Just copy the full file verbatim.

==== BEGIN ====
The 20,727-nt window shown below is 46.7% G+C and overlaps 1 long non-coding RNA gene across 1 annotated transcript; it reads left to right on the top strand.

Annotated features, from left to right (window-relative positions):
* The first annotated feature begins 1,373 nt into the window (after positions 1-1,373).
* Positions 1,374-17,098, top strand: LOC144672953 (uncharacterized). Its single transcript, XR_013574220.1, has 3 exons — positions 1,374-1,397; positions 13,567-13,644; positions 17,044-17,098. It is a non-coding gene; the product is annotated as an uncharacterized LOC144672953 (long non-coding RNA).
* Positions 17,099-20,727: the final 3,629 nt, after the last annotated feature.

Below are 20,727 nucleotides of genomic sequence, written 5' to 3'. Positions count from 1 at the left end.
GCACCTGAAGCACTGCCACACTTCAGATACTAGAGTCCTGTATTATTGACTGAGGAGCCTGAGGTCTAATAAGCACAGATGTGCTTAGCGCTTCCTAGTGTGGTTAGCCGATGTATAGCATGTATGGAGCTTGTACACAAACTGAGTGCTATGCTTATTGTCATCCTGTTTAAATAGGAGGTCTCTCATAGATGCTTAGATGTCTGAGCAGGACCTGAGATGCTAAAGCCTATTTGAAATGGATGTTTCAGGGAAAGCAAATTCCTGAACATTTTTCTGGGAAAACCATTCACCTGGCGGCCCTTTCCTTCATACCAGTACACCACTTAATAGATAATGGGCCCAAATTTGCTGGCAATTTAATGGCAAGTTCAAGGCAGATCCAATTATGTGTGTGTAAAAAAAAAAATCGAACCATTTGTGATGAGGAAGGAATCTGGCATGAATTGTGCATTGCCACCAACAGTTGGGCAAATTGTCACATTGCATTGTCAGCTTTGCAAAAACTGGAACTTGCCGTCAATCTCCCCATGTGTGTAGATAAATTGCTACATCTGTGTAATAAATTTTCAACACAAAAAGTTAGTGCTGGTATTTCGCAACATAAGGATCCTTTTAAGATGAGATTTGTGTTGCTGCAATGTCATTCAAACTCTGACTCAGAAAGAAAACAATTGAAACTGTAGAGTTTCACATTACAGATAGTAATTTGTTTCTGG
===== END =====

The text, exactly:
The 20,727-nt window shown below is 46.7% G+C and overlaps 1 long non-coding RNA gene across 1 annotated transcript; it reads left to right on the top strand.

Annotated features, from left to right (window-relative positions):
* The first annotated feature begins 1,373 nt into the window (after positions 1-1,373).
* Positions 1,374-17,098, top strand: LOC144672953 (uncharacterized). Its single transcript, XR_013574220.1, has 3 exons — positions 1,374-1,397; positions 13,567-13,644; positions 17,044-17,098. It is a non-coding gene; the product is annotated as an uncharacterized LOC144672953 (long non-coding RNA).
* Positions 17,099-20,727: the final 3,629 nt, after the last annotated feature.

Below are 20,727 nucleotides of genomic sequence, written 5' to 3'. Positions count from 1 at the left end.
GCACCTGAAGCACTGCCACACTTCAGATACTAGAGTCCTGTATTATTGACTGAGGAGCCTGAGGTCTAATAAGCACAGATGTGCTTAGCGCTTCCTAGTGTGGTTAGCCGATGTATAGCATGTATGGAGCTTGTACACAAACTGAGTGCTATGCTTATTGTCATCCTGTTTAAATAGGAGGTCTCTCATAGATGCTTAGATGTCTGAGCAGGACCTGAGATGCTAAAGCCTATTTGAAATGGATGTTTCAGGGAAAGCAAATTCCTGAACATTTTTCTGGGAAAACCATTCACCTGGCGGCCCTTTCCTTCATACCAGTACACCACTTAATAGATAATGGGCCCAAATTTGCTGGCAATTTAATGGCAAGTTCAAGGCAGATCCAATTATGTGTGTGTAAAAAAAAAAATCGAACCATTTGTGATGAGGAAGGAATCTGGCATGAATTGTGCATTGCCACCAACAGTTGGGCAAATTGTCACATTGCATTGTCAGCTTTGCAAAAACTGGAACTTGCCGTCAATCTCCCCATGTGTGTAGATAAATTGCTACATCTGTGTAATAAATTTTCAACACAAAAAGTTAGTGCTGGTATTTCGCAACATAAGGATCCTTTTAAGATGAGATTTGTGTTGCTGCAATGTCATTCAAACTCTGACTCAGAAAGAAAACAATTGAAACTGTAGAGTTTCACATTACAGATAGTAATTTGTTTCTGG